Scotland business

Scottish independence would still prompt RBS office move

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Media captionRBS chief executive Ross McEwan on Scottish independence

Royal Bank of Scotland still plans to move its registered office out of Scotland should there be a "Yes" vote in any future independence referendum.

Chief executive Ross McEwan, however, stressed that it would not lead to major job losses in Scotland.

Warnings about a such a move by RBS featured heavily in the campaign ahead of the September 2014 independence vote.

The Scottish government welcomed the commitment to retaining Scottish jobs.

Mr McEwan said the bank's position had not changed despite the recent Brexit vote which has prompted speculation about a second independence referendum.

In the EU vote 62% of Scottish voters wanted to retain membership while the UK as a whole voted by 52% to 48% to leave.

First Minister Nicola Sturgeon has promised to explore all options to retain Scotland's links with Europe and has said a second independence referendum is now "highly likely".

Shortly before the first independence vote in 2014, RBS confirmed it had drawn up contingency plans to "re-domicile" the bank's holding company to England.

Some experts have suggested Scotland's financial services sector could benefit from Scotland's continuing membership of the EU, providing a new gateway to the European single market for British businesses after the rest of the UK leaves.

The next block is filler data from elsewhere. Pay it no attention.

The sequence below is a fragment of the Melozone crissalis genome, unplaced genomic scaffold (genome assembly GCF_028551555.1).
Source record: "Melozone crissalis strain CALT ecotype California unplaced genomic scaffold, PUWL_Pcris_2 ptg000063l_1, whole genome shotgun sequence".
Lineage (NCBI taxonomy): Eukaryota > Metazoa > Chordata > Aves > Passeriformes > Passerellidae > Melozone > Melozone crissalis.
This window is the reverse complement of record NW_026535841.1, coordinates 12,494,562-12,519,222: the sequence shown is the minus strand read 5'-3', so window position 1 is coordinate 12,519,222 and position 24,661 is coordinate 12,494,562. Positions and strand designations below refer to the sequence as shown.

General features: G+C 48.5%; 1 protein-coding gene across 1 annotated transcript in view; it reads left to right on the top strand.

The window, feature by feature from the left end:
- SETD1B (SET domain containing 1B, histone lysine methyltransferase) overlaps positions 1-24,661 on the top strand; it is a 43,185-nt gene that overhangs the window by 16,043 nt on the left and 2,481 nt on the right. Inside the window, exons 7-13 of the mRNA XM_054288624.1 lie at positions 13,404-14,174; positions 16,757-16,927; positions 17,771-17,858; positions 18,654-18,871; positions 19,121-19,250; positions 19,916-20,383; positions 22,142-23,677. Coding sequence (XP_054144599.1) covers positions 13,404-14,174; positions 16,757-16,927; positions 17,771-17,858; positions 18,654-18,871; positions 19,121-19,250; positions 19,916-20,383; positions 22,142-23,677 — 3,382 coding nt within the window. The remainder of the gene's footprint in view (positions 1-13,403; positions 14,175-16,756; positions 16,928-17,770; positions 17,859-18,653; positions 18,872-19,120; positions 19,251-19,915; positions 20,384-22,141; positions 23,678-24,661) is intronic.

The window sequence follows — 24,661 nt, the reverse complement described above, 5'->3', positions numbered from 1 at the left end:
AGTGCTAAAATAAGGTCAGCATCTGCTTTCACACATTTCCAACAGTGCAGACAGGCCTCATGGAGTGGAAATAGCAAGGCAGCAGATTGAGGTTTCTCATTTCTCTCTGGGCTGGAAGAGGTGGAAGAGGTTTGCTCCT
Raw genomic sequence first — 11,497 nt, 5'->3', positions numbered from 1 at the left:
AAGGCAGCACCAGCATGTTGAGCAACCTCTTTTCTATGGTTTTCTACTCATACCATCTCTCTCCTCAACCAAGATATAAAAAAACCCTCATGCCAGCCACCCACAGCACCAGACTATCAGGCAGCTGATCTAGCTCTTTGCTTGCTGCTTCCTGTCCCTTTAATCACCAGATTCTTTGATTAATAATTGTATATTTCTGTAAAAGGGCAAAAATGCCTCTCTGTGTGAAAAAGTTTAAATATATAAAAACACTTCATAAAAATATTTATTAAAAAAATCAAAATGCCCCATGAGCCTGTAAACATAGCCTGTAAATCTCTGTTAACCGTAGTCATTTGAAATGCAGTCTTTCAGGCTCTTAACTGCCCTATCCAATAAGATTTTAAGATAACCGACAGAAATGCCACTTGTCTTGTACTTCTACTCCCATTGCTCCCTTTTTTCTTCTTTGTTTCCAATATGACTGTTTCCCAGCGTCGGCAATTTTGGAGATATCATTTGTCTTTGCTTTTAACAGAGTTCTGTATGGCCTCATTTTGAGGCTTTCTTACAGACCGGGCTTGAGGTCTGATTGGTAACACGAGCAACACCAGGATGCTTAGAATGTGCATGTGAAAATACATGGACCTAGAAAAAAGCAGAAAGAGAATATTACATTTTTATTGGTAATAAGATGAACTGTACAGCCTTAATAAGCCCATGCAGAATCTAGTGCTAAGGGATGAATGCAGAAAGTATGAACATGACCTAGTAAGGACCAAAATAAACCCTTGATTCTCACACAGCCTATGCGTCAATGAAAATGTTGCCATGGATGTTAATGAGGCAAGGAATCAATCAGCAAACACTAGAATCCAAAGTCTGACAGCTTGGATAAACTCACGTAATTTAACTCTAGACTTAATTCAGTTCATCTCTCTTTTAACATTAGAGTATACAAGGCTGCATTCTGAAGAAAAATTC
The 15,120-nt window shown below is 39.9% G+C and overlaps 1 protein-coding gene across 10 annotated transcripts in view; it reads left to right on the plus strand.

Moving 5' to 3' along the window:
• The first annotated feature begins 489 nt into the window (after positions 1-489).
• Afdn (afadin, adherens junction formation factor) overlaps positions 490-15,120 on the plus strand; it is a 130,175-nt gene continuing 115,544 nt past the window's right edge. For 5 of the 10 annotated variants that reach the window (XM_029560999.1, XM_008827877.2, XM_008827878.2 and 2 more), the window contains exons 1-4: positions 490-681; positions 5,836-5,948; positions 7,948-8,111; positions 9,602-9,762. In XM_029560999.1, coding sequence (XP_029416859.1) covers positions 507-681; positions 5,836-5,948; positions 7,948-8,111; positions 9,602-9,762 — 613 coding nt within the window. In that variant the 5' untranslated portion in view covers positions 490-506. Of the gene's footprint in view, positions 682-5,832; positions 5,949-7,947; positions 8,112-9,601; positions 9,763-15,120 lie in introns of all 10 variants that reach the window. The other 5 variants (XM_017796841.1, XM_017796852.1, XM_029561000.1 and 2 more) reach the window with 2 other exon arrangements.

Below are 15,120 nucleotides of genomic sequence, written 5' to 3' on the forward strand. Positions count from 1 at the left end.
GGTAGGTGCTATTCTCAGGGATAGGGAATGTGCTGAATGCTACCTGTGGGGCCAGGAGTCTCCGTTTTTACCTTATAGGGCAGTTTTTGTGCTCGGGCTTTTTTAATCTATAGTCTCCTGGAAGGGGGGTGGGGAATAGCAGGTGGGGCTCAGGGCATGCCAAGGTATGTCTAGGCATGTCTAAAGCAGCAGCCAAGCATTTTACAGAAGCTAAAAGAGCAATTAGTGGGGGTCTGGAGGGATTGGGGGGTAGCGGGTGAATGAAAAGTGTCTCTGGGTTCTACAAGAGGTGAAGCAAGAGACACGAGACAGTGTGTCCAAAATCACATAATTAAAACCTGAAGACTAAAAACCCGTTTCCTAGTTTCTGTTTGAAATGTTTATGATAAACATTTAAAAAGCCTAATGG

Image copyright PA
Image caption Ross McEwan has been helm of RBS since 2013

In a BBC interview, however, Mr McEwan said: "We'd have to make the same moves I suspect because the Royal Bank of Scotland, being domiciled in Scotland, would just be too big for the economy, even in the shape that we're building.

"That's around the [brass] plaque, it's not about where our people are because we have a very big business up here in Scotland.

"I've got 12,000 people who serve both the Scottish people and we also run our retail business from up here along with a lot of our technology.

"Two years ago when we had the Scottish referendum, I made it very clear we'd have the people in the right place, that moving the plaque didn't make any difference to them.

"I think that would be the same. I think for any country, they just need to remain very competitive so businesses like ourselves want to operate in those countries."

Asked what he would say to Nicola Sturgeon if she wanted his views on the economic impact of a second independence vote, he replied: "Just take account of uncertainty - that's what you're seeing after Brexit.

"It's uncertainty that slows markets down. Make sure the long game's worth it. But that's going to be up to the people of Scotland."

A spokesperson for the Scottish government said: "As RBS has made clear, the location of their 'brass plaque' will make no difference to jobs in Scotland.

"The uncertainty our economy faces is from Brexit. That's why our immediate priority is to secure our continued place in the single market and maintaining and strengthening our links with our key European markets."

Scottish Labour Business Manager James Kelly said: "This intervention once again makes clear that being part of the UK is good for jobs, business and the economy in Scotland.

"We don't need to risk all that with another referendum on independence. Labour committed in our manifesto to vote against a second independence referendum in the lifetime of this Parliament. That position won't change any time soon."

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